Iteration Number 6 with Standards Based Grading

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So some background on me. I apparently wrote in a journal at some point in high school, in-between angsty “omg they are so dreamy” entries about some crush the following:

There is no way in hell I’d ever be a teacher. It’ll be a miracle if I made it out of high school and there’s no way I’d ever come back.

Well aside from teenager me was wrong about my life trajectory I wasn’t the best student. I didn’t learn how to be a decent student until half way through college, and by then I knew I really didn’t want to be a teacher. So I looked into other job options–mostly the type where you sit in front of a computer all day crunching numbers to determine if a process is optimal. Not what I wanted to do with my life. So, like any post-college-I-Have-No-Idea-What-To-Do-With-My-Life person, I joined the Peace Corps. According to a former teacher, in 5th grade when we learned about service branches of the government I stated that I’d join the Peace Corps one day–but I didn’t remember that, I just knew being a health volunteer sounded like fun.

In Peru I realized that, in fact, I did want to be a teacher. I stepped in and taught a few math classes in my town and fell in love with teaching rural farm kids the math needed to budget for and build their future house. So I applied to Duke for their Masters in Teaching Program.

In grad school I was partnered with a mentor teacher, Mr. Belcher (true story, that is his name…he taught freshman. There were jokes.) who got on board the standards based grading bandwagon early. This was Fall 2011 and the man rocked my world in telling me that we weren’t grading things out of 100%, each course objective was worth 10 points, so a test might be 60 points and cover 6 topics. The 10 points weren’t on a rubric–it was more a give students problems for that standard that you will grade on a 10 point scale. Like, 2 points for the correct slope, and 1 for the correct y-intercept… kinda thing. Not full-scale SBG, but it was what I was told he did, so I did. Students could reassess–as many times as they wanted before the end of the grading period. So basically I never learned how to grade, as a teacher, in a traditional setting.

So when I got a classroom of my own I did what Belcher did, because its what I knew. And I kept on doing that, with minor tweaks, until I moved schools. By the time I moved to UNCSA I had been lurking on the #MTBoS for long enough to piece together I needed to get to a rubric based grading system a.s.a.p. instead of the 10-point method. So I did a 10 point scale (what can I say, it translates easy into a traditional grade book) along the lines of:

  • 10-essentially correct
  • 9-non-content-based, yet mathematical error (dropped negative in a solution, added wrong, so on)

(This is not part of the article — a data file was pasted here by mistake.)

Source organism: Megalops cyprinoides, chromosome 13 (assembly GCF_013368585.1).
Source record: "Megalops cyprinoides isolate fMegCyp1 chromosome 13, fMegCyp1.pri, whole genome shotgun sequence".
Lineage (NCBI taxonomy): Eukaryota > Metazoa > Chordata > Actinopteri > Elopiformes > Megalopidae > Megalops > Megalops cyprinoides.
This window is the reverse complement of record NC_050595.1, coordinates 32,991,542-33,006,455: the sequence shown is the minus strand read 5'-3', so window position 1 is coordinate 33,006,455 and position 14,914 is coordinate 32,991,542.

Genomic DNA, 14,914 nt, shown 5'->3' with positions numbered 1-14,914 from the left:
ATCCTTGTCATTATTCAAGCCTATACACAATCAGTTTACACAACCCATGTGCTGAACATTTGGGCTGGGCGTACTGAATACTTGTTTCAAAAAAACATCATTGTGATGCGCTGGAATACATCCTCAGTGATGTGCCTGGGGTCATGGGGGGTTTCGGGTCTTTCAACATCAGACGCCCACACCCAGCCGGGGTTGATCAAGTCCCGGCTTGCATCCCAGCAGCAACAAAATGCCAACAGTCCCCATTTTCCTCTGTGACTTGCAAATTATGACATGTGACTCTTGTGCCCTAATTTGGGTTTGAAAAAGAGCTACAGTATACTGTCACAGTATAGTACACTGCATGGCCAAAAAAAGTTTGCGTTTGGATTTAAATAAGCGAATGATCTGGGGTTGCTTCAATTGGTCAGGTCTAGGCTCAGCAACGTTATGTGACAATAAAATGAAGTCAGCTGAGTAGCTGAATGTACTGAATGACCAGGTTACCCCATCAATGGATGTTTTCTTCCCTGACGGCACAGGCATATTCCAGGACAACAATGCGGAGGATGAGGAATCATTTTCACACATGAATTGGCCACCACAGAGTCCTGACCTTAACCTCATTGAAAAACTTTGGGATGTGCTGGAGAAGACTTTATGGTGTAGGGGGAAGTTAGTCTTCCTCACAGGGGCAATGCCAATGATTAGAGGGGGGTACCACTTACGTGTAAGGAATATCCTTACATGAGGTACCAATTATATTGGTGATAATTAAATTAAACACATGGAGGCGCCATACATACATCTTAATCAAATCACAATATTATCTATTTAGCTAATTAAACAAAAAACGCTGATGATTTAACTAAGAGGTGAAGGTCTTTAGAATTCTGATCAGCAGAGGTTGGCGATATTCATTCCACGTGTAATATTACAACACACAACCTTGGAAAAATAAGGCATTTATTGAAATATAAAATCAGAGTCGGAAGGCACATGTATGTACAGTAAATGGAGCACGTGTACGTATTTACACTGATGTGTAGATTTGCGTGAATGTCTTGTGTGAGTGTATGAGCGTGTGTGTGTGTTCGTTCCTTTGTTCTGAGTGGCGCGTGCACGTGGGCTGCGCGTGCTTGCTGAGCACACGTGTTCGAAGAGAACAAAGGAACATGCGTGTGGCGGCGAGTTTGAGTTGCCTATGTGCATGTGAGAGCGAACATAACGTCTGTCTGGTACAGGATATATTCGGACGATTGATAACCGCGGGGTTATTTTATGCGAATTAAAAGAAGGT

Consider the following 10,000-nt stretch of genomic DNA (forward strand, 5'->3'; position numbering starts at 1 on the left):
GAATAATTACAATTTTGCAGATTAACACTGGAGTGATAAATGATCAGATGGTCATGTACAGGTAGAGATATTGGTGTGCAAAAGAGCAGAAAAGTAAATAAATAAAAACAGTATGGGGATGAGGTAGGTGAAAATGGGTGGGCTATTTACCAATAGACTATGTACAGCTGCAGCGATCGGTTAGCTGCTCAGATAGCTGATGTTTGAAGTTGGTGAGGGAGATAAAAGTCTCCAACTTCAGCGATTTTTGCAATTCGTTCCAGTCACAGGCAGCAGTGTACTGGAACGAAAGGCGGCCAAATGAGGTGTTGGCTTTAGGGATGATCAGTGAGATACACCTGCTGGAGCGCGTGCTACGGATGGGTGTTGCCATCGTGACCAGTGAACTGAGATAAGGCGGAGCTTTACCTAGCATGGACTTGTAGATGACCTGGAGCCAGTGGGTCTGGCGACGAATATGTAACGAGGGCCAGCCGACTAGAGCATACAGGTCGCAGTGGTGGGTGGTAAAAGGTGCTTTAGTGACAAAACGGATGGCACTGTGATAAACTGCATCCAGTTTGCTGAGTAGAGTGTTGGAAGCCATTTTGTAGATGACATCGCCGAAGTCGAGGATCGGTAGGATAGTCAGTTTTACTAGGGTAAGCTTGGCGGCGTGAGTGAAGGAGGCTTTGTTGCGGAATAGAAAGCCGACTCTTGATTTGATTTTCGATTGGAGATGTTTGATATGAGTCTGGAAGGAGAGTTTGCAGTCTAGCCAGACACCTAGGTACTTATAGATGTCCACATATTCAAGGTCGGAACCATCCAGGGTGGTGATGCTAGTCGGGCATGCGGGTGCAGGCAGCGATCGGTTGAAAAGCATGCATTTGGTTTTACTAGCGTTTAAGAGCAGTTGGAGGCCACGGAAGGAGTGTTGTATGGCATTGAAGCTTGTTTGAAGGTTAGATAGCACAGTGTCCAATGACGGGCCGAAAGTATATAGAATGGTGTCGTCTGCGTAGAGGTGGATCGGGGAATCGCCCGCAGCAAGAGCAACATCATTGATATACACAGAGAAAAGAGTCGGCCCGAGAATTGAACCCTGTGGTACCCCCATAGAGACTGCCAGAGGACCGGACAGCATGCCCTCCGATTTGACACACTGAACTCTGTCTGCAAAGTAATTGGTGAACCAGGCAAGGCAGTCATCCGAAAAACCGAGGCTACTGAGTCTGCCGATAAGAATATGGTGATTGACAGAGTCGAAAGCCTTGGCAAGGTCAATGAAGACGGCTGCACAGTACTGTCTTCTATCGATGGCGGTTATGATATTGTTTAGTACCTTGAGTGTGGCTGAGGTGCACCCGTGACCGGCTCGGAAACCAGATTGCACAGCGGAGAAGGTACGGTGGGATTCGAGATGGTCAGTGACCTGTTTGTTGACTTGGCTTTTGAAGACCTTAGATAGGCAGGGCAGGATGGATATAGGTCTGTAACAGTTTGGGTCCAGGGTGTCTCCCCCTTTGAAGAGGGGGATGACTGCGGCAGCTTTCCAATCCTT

• 8-minor content error (example is in a transformation f(x-6) a student says that’s a shift 6 units to the left)
  • 7-semi-importatnt content error
  • 6-very important content error
  • 5-OMG what did you do??
  • 4-No. You didn’t get the content but you wrote something.

As you can tell. This isn’t a very…objective…rubric. Like, in my mind when I stole it and adapted it for use in my classroom the distinctions between a 8 and a 7 and a 6 were obvious. But when I actually got to the grading, it was really hard to make that distinction. Like. I found myself making a per-standard-conversion for all the possible errors a student might make and what grade I’d give it based on some rather subjective ranking on my part.

If I didn’t grade ALL of my assessments in the same sitting (uninterrupted without taking even a bathroom break) I found I wasn’t consistent with my rubric. So over the next 2 years I tried to refine my 10 point rubric to be less subjective and more objective. I think I would up using someone from TMC17’s 10 point scale rubric here:

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Much like before, if felt like it would work better, because it seemed less subjective. But, alas. I didn’t feel any better.

Then a teacher from North Carolina School of Science and Math, our sister school, came to talk to us about how he does SBG with Interleaving and Spacing (if those last two words are new to you, I’m going to direct you to Anna Vance to learn more). In his class standards earn:

  • 2-Essentially correct
  • 1-Content Error–Not Yet
  • 0-You left it blank

His course is structured so that in class students will see each standard 3 times (i.e. will have three opportunities to show mastery) and the most recent assessment goes in the book. After those three in class assessments, a student can ask to take another reassessment, if they prove they have been actively working to improve the skill by doing extra HW or redoing problems from class or their notes, then they can sign up for a student-initiated reassessment.

The thing I liked most about his set up is that he divides the standards into two categories: Core Content (rote skills) and Advanced Skills (interpreting type questions, or justification, more complex synthesis of CC skills). Then the average of the CC and AS skills yield a traditional grade:

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My department has made a few tweaks to get full buy in, namely that we are going to average the two CC-averages and AS-averages together before converting to a traditional grade.

So its not perfect. But it feels more perfect than my last few iterations of SBG. The part that I really, REALLY, enjoy is that the grade feels 100% objective. Either you got the content, we’re getting there but not yet, or you have no clue. There isn’t a grey area…

Then again, I’ve said that before…like 5 other times…so…yeah. Here goes nothing!

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